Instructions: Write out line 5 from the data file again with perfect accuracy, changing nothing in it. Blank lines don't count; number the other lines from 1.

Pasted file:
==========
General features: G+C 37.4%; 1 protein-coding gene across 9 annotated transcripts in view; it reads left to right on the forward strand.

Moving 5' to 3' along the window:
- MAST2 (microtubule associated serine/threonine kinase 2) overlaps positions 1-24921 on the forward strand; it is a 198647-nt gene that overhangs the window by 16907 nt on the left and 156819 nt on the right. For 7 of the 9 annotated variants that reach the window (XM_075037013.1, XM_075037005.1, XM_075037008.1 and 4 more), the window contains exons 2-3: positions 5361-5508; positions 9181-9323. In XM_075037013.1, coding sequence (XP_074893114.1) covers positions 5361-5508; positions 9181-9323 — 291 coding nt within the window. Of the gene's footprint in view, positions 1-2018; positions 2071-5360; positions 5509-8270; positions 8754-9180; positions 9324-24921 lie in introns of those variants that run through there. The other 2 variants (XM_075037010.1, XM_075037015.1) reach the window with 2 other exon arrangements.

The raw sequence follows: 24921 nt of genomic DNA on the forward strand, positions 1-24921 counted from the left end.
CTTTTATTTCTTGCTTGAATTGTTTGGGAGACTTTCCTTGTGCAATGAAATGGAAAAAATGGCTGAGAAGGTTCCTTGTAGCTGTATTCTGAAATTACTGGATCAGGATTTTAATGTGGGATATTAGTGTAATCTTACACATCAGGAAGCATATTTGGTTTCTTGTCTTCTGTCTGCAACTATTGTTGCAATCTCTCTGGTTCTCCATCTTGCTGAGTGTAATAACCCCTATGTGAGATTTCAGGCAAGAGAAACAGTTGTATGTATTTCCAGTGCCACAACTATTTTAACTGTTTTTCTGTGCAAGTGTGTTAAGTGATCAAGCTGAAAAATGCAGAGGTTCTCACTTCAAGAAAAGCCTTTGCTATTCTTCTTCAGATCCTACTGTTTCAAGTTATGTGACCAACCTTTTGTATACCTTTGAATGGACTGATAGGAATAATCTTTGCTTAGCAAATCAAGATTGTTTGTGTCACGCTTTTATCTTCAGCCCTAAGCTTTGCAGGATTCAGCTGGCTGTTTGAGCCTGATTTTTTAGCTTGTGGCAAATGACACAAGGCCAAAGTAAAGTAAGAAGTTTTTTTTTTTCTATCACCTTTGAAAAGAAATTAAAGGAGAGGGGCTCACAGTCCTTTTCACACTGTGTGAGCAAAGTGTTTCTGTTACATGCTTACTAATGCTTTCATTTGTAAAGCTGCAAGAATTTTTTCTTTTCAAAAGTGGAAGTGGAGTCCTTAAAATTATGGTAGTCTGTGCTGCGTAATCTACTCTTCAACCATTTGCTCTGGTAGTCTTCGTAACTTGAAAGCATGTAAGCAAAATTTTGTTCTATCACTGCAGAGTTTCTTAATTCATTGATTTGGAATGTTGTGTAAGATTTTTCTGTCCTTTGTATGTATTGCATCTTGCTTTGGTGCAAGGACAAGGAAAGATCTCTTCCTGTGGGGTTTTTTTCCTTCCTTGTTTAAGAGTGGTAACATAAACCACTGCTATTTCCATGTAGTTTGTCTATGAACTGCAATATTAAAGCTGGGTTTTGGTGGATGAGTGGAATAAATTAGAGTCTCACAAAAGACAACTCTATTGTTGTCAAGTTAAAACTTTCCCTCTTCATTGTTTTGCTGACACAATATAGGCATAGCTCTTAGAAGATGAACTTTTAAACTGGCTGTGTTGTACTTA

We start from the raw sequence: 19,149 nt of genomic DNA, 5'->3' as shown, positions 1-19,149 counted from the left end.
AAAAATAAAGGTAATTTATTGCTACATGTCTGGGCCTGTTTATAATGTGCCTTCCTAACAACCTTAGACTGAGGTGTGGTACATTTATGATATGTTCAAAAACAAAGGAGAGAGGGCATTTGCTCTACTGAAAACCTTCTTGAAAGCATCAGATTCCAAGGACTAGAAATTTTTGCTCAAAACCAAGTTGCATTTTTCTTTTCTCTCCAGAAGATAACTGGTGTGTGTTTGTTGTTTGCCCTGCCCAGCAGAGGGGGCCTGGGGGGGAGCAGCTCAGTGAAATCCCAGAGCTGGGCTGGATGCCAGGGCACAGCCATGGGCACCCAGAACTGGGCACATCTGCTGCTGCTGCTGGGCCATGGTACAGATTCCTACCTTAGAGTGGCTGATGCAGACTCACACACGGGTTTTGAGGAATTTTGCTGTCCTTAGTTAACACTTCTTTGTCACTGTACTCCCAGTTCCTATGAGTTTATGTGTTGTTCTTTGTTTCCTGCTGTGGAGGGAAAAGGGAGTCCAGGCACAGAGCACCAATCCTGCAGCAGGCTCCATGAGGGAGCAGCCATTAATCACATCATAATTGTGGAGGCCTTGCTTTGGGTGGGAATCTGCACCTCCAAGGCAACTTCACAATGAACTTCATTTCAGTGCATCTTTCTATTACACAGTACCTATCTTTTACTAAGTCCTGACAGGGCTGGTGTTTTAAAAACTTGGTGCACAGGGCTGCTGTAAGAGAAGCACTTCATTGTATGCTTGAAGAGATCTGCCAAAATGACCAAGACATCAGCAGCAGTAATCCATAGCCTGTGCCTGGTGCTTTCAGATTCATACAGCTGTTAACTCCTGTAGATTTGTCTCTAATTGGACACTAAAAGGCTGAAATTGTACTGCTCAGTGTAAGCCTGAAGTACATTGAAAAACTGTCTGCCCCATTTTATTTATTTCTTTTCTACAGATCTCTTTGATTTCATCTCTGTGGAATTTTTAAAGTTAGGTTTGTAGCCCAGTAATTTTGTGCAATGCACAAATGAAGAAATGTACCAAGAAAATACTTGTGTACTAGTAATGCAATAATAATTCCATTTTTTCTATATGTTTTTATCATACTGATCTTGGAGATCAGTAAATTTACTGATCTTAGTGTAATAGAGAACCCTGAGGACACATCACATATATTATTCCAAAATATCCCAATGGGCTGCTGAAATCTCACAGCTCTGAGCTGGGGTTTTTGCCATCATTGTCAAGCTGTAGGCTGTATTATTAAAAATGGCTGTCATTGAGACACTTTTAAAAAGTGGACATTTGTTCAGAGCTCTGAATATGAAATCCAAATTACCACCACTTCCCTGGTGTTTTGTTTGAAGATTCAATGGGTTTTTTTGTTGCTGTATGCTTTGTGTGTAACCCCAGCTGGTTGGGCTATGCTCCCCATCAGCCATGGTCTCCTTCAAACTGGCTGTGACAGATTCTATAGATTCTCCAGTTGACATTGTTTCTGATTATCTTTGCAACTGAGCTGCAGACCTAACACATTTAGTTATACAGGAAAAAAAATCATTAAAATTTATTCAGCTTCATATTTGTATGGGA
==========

CTTTTATTTCTTGCTTGAATTGTTTGGGAGACTTTCCTTGTGCAATGAAATGGAAAAAATGGCTGAGAAGGTTCCTTGTAGCTGTATTCTGAAATTACTGGATCAGGATTTTAATGTGGGATATTAGTGTAATCTTACACATCAGGAAGCATATTTGGTTTCTTGTCTTCTGTCTGCAACTATTGTTGCAATCTCTCTGGTTCTCCATCTTGCTGAGTGTAATAACCCCTATGTGAGATTTCAGGCAAGAGAAACAGTTGTATGTATTTCCAGTGCCACAACTATTTTAACTGTTTTTCTGTGCAAGTGTGTTAAGTGATCAAGCTGAAAAATGCAGAGGTTCTCACTTCAAGAAAAGCCTTTGCTATTCTTCTTCAGATCCTACTGTTTCAAGTTATGTGACCAACCTTTTGTATACCTTTGAATGGACTGATAGGAATAATCTTTGCTTAGCAAATCAAGATTGTTTGTGTCACGCTTTTATCTTCAGCCCTAAGCTTTGCAGGATTCAGCTGGCTGTTTGAGCCTGATTTTTTAGCTTGTGGCAAATGACACAAGGCCAAAGTAAAGTAAGAAGTTTTTTTTTTTCTATCACCTTTGAAAAGAAATTAAAGGAGAGGGGCTCACAGTCCTTTTCACACTGTGTGAGCAAAGTGTTTCTGTTACATGCTTACTAATGCTTTCATTTGTAAAGCTGCAAGAATTTTTTCTTTTCAAAAGTGGAAGTGGAGTCCTTAAAATTATGGTAGTCTGTGCTGCGTAATCTACTCTTCAACCATTTGCTCTGGTAGTCTTCGTAACTTGAAAGCATGTAAGCAAAATTTTGTTCTATCACTGCAGAGTTTCTTAATTCATTGATTTGGAATGTTGTGTAAGATTTTTCTGTCCTTTGTATGTATTGCATCTTGCTTTGGTGCAAGGACAAGGAAAGATCTCTTCCTGTGGGGTTTTTTTCCTTCCTTGTTTAAGAGTGGTAACATAAACCACTGCTATTTCCATGTAGTTTGTCTATGAACTGCAATATTAAAGCTGGGTTTTGGTGGATGAGTGGAATAAATTAGAGTCTCACAAAAGACAACTCTATTGTTGTCAAGTTAAAACTTTCCCTCTTCATTGTTTTGCTGACACAATATAGGCATAGCTCTTAGAAGATGAACTTTTAAACTGGCTGTGTTGTACTTA